George R.R. Martin Says ‘Six Feet Under’ Finale Is the Best in TV History: ‘I Cannot Imagine How Anyone Could Possibly Do Better’

In the eyes of George R.R. Martin, HBO’s “Six Feet Under” sits atop the Iron Throne of television finales.

After Vanity Fair published an article titled “25 Perfect TV Episodes From the Last 25 Years,” which included the Martin-written “Blackwater” from “Game of Thrones,” the “Song of Ice and Fire” author took to his Not a Blog website to weigh in on some of his favorite episodes of television.

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“If I had to pick one episode that was even more perfect than all the others on the list… it would have to be the final episode of ‘Six Feet Under,'” Martin wrote on his blog. “I liked that series well enough, though I cannot say I loved it as much as I loved ‘Rome’ or ‘Deadwood’ or ‘Fargo’ or a few other shows missing from the list, but that last episode was far and away the best finale in the entire history of television, and I cannot imagine how anyone could possibly do better.”

The HBO drama, which ended Aug. 21, 2005, centered on the Fisher family, who ran a funeral home in Los Angeles. The final episode, written and directed by series creator Alan Ball, is widely considered one of the greatest television finales ever made.

Martin also called out his favorite episodes from Vanity Fair’s list, including “The Suitcase” from “Mad Men” and “the heart-wrenching ‘Ozymandias'” from “Breaking Bad.”

“‘The Sopranos’ had lots of great episodes, but ‘The Pine Barrens’ was special, and for the entire rest of the series I kept waiting for that Russian to turn up again when we least expected,” Martin added. He said he couldn’t argue with VF’s choice to include “Middle Ground” from “The Wire,” but added that another episode which featured a major character death “hit me maybe a tiny bit harder.”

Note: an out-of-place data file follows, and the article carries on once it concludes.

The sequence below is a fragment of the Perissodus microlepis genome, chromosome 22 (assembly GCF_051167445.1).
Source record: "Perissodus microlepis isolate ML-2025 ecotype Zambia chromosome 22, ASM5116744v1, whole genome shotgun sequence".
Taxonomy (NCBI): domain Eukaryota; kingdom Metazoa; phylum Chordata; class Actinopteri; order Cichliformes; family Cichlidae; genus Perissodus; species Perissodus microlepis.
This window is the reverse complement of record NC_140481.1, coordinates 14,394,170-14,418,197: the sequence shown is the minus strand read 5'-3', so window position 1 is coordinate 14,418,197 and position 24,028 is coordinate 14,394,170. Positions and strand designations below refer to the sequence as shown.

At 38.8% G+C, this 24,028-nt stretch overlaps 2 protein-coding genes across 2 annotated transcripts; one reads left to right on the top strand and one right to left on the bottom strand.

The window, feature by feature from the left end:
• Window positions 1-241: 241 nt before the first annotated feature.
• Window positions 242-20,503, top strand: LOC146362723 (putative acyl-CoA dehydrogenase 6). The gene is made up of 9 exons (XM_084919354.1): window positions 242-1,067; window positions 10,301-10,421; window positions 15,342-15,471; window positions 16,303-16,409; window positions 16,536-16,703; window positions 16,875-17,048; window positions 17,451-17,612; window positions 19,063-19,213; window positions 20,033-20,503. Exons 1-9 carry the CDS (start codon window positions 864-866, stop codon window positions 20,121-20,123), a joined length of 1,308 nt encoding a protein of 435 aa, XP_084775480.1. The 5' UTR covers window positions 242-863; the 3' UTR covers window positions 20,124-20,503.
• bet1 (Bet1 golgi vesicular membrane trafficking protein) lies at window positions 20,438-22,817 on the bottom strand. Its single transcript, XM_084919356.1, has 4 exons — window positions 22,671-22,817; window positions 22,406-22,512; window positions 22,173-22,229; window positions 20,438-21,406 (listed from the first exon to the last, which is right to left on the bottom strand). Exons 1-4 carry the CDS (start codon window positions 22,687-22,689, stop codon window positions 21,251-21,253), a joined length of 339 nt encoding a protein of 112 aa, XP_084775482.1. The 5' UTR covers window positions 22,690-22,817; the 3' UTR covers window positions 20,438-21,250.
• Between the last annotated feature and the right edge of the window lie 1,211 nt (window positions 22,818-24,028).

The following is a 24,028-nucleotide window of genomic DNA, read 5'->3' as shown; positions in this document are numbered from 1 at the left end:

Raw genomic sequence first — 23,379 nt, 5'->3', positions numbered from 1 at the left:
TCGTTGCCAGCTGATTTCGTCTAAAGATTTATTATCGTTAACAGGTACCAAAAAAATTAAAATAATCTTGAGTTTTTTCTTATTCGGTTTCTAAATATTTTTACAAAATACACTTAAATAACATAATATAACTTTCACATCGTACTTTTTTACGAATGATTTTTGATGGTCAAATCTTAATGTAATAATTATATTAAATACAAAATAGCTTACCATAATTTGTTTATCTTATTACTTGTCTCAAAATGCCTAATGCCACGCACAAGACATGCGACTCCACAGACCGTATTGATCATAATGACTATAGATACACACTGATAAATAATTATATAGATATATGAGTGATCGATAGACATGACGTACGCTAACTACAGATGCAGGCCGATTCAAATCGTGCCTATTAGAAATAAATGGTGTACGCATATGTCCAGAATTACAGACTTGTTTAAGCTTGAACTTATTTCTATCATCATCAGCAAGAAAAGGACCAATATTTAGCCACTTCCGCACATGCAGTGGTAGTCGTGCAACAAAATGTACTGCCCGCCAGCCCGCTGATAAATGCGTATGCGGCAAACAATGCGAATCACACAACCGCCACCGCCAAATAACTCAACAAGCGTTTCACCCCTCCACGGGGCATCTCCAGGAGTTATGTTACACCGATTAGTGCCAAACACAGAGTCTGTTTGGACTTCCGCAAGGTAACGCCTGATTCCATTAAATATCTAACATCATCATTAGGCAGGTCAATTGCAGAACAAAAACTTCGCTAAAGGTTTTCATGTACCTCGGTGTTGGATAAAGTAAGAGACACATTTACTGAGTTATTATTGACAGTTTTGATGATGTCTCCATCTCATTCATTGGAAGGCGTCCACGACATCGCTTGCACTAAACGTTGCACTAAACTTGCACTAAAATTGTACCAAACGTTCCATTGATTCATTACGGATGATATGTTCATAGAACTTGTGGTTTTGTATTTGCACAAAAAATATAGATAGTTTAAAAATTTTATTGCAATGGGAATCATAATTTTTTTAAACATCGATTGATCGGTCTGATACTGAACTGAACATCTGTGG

“The show was so good, it came close to perfection pretty frequently,” Martin wrote of the Baltimore-set HBO crime drama. He added of Netflix’s sci-fi anthology series: “‘Black Mirror’ is an extraordinary series in so many ways, but ‘San Junipero’ is the episode I love to watch over and over, and tell my friends to watch.”

Martin wrapped up his blog post writing, “I feel very pleased and flattered to be in such great company.   No work of art is ever truly perfect, of course… but it is very gratifying to hear that maybe you achieved it, or at least came close… for some of your readers (or viewers)… once in a very great while. There is always a next time, though… and regardless of how well (or poorly) one of my tales is received, I always want to do better the next time I sit down in front of the computer.”

Martin, who wrote the “Song of Ice and Fire” novels that inspired HBO’s biggest series of all time, has been vocal about his past advocation that “Game of Thrones” extend beyond just eight seasons.

“I was saying it needs to be 10 seasons at least and maybe 12, 13. I lost that one,” he told Wall Street Journal.

Martin was an executive producer on the fantasy juggernaut, and wrote four of its episodes, but he became less involved as the series went on. Co-creators David Benioff and D. B. Weiss decided to end “Game of Thrones” after eight seasons. While the first five seasons were largely based on Martin’s novels, the TV series quickly outpaced the author, allowing Benioff and Weiss to take more creative liberties in the show’s final three seasons.

While “Game of Thrones” was adored by both critics and audiences for nearly a decade, its finale received loads of backlash. “It was as though the show, burdened with a story near-impossible to carry across the finish line, lost its nerve,” wrote Variety‘s Daniel D’Addario in his 2019 review.

Martin has since distanced himself from the controversial final episode, telling The New York Times last year, “By Season 5 and 6, and certainly 7 and 8, I was pretty much out of the loop.”

Now, Martin serves as co-creator and executive producer on “House of the Dragon,” HBO’s Westeros-set prequel series.

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